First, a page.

COVID-19 and Blood Donation

Each year, millions of individuals rely on blood transfusions to treat acute care needs such as trauma as well as for ongoing disease management. The blood community's top priority is maintaining the safety and adequacy of the blood supply on behalf of these patients.

Vaccine misinformation has led some people to raise questions about COVID vaccines and blood donation. However, America's blood supply is safe and COVID vaccines do not transfer from a blood donor to a transfusion recipient.

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COVID Vaccine & Blood Donation

  • The Food and Drug Administration (FDA) provides oversight of America's blood supply. All blood collectors in the United States are required to follow FDA guidelines and regulations for the collection, manufacture, and distribution of blood components.

  • Yes. Every blood donation is required to undergo extensive infectious disease testing before it is distributed to a hospital.

  • Yes. The FDA explicitly allows donors who have recently received approved or authorized COVID vaccines to give blood as long as they are healthy on the day of donation and meet all other eligibly criteria.

  • Yes. A long history of the use of non-live vaccines demonstrates that they pose no risk to a blood recipient and do not impact a recipient’s DNA and/or lead to a potential COVID-19 infection.

  • No. Four COVID-19 vaccines have been approved or authorized for use in the United States, including manufactured by Pfizer, Moderna, Johnson & Johnson, and Novavax. None of these approved vaccines are considered "live vaccines", meaning they are unable to replicate through blood.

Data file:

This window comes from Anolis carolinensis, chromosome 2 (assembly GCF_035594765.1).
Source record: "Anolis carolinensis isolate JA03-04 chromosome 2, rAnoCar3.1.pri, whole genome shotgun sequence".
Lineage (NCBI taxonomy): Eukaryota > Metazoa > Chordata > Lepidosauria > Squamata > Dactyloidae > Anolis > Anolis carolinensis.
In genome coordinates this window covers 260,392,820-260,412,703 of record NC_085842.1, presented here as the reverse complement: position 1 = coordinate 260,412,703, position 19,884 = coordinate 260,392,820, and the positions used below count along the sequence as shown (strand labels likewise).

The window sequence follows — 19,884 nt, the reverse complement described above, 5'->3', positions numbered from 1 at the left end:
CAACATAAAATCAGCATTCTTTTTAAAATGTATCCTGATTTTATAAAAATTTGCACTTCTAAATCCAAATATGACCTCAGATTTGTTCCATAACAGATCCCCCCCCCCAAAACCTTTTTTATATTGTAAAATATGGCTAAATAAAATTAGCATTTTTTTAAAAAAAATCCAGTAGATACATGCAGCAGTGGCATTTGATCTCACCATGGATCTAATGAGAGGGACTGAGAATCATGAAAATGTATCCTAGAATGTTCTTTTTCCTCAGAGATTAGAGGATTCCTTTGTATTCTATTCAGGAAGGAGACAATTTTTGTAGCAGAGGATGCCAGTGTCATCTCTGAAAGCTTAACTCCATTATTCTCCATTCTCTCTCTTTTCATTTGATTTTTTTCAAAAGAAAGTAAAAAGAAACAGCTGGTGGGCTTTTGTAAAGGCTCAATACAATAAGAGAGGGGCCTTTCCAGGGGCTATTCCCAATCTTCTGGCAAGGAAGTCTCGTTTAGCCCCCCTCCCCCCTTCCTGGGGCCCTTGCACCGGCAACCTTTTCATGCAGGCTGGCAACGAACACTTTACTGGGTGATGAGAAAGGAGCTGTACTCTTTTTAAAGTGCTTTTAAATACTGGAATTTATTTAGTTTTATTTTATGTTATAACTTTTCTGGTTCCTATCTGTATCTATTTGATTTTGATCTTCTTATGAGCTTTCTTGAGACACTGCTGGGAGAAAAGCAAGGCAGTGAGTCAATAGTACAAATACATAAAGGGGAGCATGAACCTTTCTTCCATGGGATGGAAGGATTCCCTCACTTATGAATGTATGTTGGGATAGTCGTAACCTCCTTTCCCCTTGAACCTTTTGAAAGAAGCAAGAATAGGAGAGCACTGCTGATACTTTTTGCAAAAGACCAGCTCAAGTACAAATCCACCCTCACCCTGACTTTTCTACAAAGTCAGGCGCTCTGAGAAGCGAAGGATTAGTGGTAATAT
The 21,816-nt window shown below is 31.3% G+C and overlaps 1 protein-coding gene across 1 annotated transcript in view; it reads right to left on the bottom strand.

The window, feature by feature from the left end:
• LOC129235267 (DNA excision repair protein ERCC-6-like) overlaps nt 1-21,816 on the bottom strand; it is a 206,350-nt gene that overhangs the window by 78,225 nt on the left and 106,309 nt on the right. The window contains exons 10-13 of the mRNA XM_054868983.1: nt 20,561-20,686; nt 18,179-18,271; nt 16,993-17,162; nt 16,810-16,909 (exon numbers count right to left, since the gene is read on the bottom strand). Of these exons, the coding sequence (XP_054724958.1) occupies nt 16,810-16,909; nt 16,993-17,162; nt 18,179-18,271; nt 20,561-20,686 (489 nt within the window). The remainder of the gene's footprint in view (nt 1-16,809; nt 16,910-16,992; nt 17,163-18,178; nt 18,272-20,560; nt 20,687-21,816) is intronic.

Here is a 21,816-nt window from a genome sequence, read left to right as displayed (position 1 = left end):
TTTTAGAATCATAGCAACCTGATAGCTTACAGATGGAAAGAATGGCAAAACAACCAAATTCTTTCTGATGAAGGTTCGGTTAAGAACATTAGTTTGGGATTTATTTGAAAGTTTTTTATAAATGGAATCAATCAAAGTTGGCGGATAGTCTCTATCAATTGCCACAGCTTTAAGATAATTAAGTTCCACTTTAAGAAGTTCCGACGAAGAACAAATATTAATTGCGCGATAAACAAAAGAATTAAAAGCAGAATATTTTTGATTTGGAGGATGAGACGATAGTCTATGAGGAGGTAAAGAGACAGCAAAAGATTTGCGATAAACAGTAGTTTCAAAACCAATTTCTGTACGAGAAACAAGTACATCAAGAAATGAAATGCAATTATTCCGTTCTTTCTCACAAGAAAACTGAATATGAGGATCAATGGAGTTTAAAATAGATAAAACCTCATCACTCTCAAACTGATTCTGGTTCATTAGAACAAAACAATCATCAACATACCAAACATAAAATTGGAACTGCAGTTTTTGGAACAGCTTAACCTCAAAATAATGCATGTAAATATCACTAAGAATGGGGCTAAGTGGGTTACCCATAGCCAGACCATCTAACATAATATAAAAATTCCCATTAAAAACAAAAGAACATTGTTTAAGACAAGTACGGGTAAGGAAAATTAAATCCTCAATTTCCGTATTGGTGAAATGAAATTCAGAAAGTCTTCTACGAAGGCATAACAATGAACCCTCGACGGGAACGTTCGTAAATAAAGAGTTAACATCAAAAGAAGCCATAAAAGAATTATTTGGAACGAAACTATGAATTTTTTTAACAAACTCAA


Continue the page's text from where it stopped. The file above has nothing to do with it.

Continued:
• No. None of the COVID-19 vaccines approved or authorized for use in the United States alter or interact with your DNA.

  • No. Research into mRNA vaccines has been going on for decades and this type of COVID vaccine has met stringent FDA standards for safety and effectiveness.

  • No. The COVID-19 vaccines approved or authorized for use in the United States are akin to tetanus, meningitis, and influenza vaccines in that they are all “non-live vaccines” unable to replicate through blood

  • No. The COVID-19 vaccines approved or authorized for use in the United States are unable to replicate through blood.

  • Since COVID and/or vaccine components are not transmitted through blood, the FDA does not recommend that blood centers collect or share the vaccine status of blood donors.

  • No. Blood collection centers do not collect vaccination status information and do not include vaccinated status information on the label of blood products. The labeling of blood products contains only information deemed necessary by the FDA to ensure the safety of patients and our nation’s blood supply. It does not contain any demographic information of the blood donor

  • No. Hospitals do not have access to a blood donor’s vaccination status and cannot provide that information to patients